Continuing on with this multiple parter, I am writing about how I came to be the PCV I am today. In this installment: Löki and the Miscommunications (I have just started reading Percy Jackson and the Olympians [link]).
Anyway...moving on...even with the 3 months of pre-service training, I was not prepared to deal with the miscommunications that arose between myself and my Azerbaijani counterparts. Now, Peace Corps doesn't shirk away from preparation, but you can only learn so much in the safe and protective environment of pre-serving training. PC staff, LCFs, training host families - they all have had ample exposure to Peace Corps and/or have relatively quick access to PC support services.
Take all that away and you got yourself a Peace Corps host site.
Now, don't get me wrong. It would take paragraphs to explain the amount of work PC puts into preparing a host site for a volunteer, but PC cannot cover every base.
I made the mistake of assuming my host community had the same amount of extensive exposure to the bureaucratic arm of Peace Corps Azerbaijan as my training site did. Of course they didn't. Peace Corps is not represented by the main office in [insert city here], but by the relationship a host community has with its Volunteer.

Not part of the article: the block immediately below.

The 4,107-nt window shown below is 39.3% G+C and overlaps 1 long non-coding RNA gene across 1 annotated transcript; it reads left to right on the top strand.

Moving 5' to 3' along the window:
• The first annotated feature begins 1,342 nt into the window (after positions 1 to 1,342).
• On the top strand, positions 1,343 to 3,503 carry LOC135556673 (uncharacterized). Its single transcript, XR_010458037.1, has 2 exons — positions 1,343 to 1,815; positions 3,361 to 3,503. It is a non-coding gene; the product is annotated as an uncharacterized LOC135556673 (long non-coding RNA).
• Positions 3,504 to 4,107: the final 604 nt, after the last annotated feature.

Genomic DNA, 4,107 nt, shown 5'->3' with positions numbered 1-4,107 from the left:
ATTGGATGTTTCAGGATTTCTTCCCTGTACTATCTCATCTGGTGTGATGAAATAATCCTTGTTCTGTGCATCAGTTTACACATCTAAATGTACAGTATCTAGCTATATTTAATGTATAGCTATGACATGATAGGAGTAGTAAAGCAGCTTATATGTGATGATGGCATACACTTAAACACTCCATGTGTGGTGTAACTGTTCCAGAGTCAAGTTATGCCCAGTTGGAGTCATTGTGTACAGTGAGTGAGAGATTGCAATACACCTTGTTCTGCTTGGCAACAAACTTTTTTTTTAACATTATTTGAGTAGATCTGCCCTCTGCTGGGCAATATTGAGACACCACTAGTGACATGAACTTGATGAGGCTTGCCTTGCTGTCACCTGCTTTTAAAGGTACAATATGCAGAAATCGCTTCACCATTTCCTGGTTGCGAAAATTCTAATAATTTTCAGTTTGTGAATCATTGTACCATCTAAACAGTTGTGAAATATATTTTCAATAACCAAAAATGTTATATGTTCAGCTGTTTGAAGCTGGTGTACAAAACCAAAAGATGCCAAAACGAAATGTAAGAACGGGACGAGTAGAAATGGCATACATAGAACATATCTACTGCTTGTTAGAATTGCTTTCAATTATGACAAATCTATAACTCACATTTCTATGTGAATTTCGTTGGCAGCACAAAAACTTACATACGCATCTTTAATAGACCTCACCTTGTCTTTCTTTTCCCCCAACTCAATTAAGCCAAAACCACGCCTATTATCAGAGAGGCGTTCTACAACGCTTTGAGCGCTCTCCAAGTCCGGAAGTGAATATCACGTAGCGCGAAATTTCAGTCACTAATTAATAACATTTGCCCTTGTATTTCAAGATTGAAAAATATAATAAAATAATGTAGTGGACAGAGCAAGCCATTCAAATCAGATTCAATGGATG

It didn't occur to me to really take the time to explain who I was, my skill sets, or why I was living in Zaqatala to anybody. I just assumed everybody knew what Peace Corps was and what I had come to do. Again...assumptions...
Anyway, I wish I had realized that I needed to build my own credibility on day one. It would have allowed me to circumvent so many miscommunications.
I get it though. We do it the US. When looking for work, I submit a cover letter and a resume. There are interviews and probationary periods. I have to earn the right to be considered a member of a non-profit team. Why would my Peace Corps situation be any different? Just because I am a volunteer does not mean people should automatically accept me, especially if I want to work with their kids.
The story ends with it took me almost a year to realize that I should be leading with the cultural exchange part and then moving on to community development. Now when I meet a new person (any new person), I take that first ten minutes to explain who I am, where I am from, why I am here, and who I work for. I try to be patient and answer all the questions in a culturally appropriate way. I drop counterpart names and talk about what I like about Zaqatala. Even if the person is just a passerby, I know I am meeting the vision of Peace Corps with every new relationship I make.